Question: How do you compare it, to say, this time last year? When there was a little bit of drama surrounding a couple of guys, their situations on this team. It must be kind of welcome to be able to just go to the rink and play hockey.

Cooper [smiles]: It is. Especially in today’s day of social media and everybody knows what everybody’s doing. Especially coming to Toronto - with Steven specifically - it was a big decision for him. Not too many guys go into their UFA years at 26 years old with the statistics and résumé he had. So it was understandable that it was going to be the news it was. It was just tough because I know it weighed on him. As much as we were sitting here saying, “Oh it’s just white noise. Blow it off. Don’t worry about it.” For sure it had an impact on him. You just see this year, coming in, and just the success he had in the World Cup with Canada - it’s just all about hockey now. It’s the same with Kuch. Now we’ve got - there’s other guys now, like Bishop - that are probably going to have these conversations are going to come up later. It’s the fact that everybody wanted to stay together. You can sit here and say, “Oh, did guys take less money? Did guys do this? What did they do to stay?” Everybody wanted to stay and they found a way to stay. We got to keep everybody together and I think that’s - it just kind of shows you the group we have that nobody put their ego first and that’s why we’re actually in the “no drama Lightning” right now.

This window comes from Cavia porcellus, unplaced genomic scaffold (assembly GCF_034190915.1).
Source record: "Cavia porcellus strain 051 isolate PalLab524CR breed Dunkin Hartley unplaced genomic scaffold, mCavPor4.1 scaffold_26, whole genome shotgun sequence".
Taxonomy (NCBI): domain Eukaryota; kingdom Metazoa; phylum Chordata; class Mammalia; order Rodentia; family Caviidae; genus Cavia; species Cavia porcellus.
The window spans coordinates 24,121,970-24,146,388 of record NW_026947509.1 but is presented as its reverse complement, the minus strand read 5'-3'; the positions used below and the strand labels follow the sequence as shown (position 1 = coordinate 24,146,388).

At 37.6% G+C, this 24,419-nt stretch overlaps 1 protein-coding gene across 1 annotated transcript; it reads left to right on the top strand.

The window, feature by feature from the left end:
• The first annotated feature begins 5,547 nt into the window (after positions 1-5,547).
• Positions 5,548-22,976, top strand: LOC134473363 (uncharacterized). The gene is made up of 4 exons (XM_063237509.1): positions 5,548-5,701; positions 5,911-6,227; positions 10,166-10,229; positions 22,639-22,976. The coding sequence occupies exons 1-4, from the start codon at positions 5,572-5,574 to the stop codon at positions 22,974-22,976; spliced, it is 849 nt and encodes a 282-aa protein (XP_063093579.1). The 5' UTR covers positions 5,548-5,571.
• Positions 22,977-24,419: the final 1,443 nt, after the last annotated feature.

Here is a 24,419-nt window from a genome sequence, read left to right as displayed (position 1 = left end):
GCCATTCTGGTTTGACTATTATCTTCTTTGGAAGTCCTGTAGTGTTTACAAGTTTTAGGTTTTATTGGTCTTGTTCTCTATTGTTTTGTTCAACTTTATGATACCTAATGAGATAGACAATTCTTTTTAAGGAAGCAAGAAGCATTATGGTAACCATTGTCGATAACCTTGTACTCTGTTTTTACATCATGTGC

Question: A little more big picture I guess - What kind of tone does it set for the organization to have Steve Yzerman as GM, given the way he conducts himself and the way he conducts business.

Cooper: Well - just to go back to Jeff Vinik - I think one of the things that’s really helped us is Jeff hired Steve Yzerman to do what he’s doing. There’s no nitpicking, no over management. I think a lot of that’s trickled down to myself as well. Steve hired myself and our staff to do a job and he lets us do that. We’re always in constant communication, but there’s never ever somebody stepping over bounds to, “You gotta do this or you gotta do that.” It’s, “What can we do together?” That’s kind of how it’s been and that’s why it’s a pleasure to work for Steve. He’s been a great GM, for not only for our team, but for myself.